We want some items like e-waste banned from going into landfill. And we believe high landfill levies imposed at the dump gate will make sure landfilling cannot out-compete recycling.
Naturally recycling costs more as the waste has to be separated, necessitating new and expensive technology. Then it has to be reused to make new products. But the environmental, employment and resource conservation benefits are well worth it.
Incineration making a comeback?
A new threat to recycling is on the horizon however, and it’s called “waste to energy”. It is not recycling, just a one-off energy supplement. Nor is it part of the 'çircular economy'. PET plastic can be recycled indefinitely, but it can only be used for energy once. While the old incinerator technology with its gross air pollution is no longer allowed, major companies are now pushing for ‘modern’ waste to energy plants. They may have better emission controls, but the use of mixed and contaminated municipal waste means there is a real risk of toxic pollution spikes affecting local communities.
Another very concerning issue is that these facilities require long term waste contracts and as a result they lock in poor recycling practices to obtain their resource. These contracts will prevent improved resource recovery in the future. Unfortunately the City of Sydney Council is embracing this approach (ironic given its good environmental and sustainability record), and recently a massive plan to burn 500,000 to one million tonnes of ‘waste’ a year has been proposed for the Sydney metropolitan region. Waste to energy plants have also opened in Western Australia, and industry is pushing for installations across Australia.
It is not waste. It is a resource!
Did you know that tens of millions of items of electronic waste, from laptops, to old monitors and TVs and smaller products – are dumped into landfill every year? They contain highly toxic materials as well as rare precious metals. Many other countries have had e-waste recycling schemes for years, but Australia lagged behind with a paltry 17% recycling rate for TVs and computers and much less for other items in 2012. It was just not good enough.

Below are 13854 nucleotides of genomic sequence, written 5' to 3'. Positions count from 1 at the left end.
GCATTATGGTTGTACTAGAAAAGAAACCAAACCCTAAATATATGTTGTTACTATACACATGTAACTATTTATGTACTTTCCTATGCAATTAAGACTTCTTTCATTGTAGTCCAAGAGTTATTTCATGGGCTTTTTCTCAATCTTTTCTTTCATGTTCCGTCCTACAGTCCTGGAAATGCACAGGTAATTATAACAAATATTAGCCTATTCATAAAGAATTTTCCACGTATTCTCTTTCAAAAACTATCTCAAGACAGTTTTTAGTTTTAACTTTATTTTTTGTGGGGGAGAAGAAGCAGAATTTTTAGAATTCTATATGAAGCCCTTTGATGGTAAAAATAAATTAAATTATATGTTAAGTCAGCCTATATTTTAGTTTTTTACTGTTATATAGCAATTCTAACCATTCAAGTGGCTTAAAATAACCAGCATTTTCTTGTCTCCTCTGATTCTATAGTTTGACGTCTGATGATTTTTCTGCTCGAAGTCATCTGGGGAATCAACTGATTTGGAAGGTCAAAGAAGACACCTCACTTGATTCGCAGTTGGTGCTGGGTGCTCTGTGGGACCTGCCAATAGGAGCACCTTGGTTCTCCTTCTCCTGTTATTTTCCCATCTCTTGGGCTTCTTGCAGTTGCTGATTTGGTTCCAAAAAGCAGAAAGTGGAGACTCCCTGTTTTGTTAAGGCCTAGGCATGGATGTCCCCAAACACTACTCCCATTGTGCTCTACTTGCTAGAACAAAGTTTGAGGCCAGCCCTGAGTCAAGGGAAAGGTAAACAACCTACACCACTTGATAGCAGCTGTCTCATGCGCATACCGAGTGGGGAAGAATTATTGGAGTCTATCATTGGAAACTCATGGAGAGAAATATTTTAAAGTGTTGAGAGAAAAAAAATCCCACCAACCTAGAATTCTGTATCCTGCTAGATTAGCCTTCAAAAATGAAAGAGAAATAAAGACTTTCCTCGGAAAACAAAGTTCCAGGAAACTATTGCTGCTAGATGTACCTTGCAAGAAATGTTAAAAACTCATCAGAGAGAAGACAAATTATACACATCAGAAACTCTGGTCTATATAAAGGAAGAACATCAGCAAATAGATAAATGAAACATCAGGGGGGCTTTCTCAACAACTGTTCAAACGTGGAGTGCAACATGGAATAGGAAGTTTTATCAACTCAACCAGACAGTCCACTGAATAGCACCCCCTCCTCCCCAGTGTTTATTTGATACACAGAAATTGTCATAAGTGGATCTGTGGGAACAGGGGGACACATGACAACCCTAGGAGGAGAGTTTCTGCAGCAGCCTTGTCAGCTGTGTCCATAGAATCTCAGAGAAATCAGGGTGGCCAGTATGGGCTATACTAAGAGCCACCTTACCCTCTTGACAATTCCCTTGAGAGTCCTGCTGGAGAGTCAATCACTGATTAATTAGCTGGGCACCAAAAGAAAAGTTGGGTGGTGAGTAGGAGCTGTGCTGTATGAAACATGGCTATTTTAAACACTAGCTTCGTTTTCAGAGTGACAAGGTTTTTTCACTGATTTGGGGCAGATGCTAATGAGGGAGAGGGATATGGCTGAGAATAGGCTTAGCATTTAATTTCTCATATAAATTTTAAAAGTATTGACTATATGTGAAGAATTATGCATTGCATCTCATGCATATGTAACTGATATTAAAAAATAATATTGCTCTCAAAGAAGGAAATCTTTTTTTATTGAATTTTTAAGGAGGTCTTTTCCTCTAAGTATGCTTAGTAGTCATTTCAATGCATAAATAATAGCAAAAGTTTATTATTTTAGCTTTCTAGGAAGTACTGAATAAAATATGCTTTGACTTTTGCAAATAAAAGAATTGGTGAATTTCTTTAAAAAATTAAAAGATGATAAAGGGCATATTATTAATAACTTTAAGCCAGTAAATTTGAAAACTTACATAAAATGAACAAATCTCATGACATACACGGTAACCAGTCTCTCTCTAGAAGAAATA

Computer monitors, for example, have lead in their cathode ray tubes, cadmium in their batteries, mercury in the back‐lamps for their LCD screens and beryllium in switches, motherboards and electrical conductors. Mobile phones have nickel in their springs and electrical contacts, flame retardant antimony as an alloying agent, and arsenic in their microelectronics. These critical elements are highly polluting in landfills where they come into contact with soil, air and water.
Quite rightly many people believe we should be recycling our used electronic items and not discarding them. Total Environment Centre and other members of the Boomerang Alliance ran a campaign for over seven years which resulted in the introduction of a new national scheme in 2012. The product stewardship scheme requires all producers or importers of TVs and computers to fund and meet ever increasing recycling targets.
The starting target was 30% - not very impressive in view of the avalanche of e-waste! It will gradually rise to 80% in 2030. While welcoming a legally enforceable scheme and the establishment of drop-off centres across the country, we are continuing to campaign for a much better outcome.
The federal government reviewed the scheme in 2015 and has now announced the targets will be increased to 50% (and rising), instead of 37% from 2016 , but it will still be many years before 80%, let alone 100% is achieved. A ban on e-waste to landfill will hurry them up. South Australia, the ACT and Victoria have instituted bans - check out the Vic policy assessment here.
The government and the industry also expect that local councils will pick up the slack in the interim. This means that ratepayers will pay, instead of the industry. This is not a good example of extended producer responsibility! We also need to bring other hand held electronic items and batteries into the program. A new group - EWaste Watch is also active.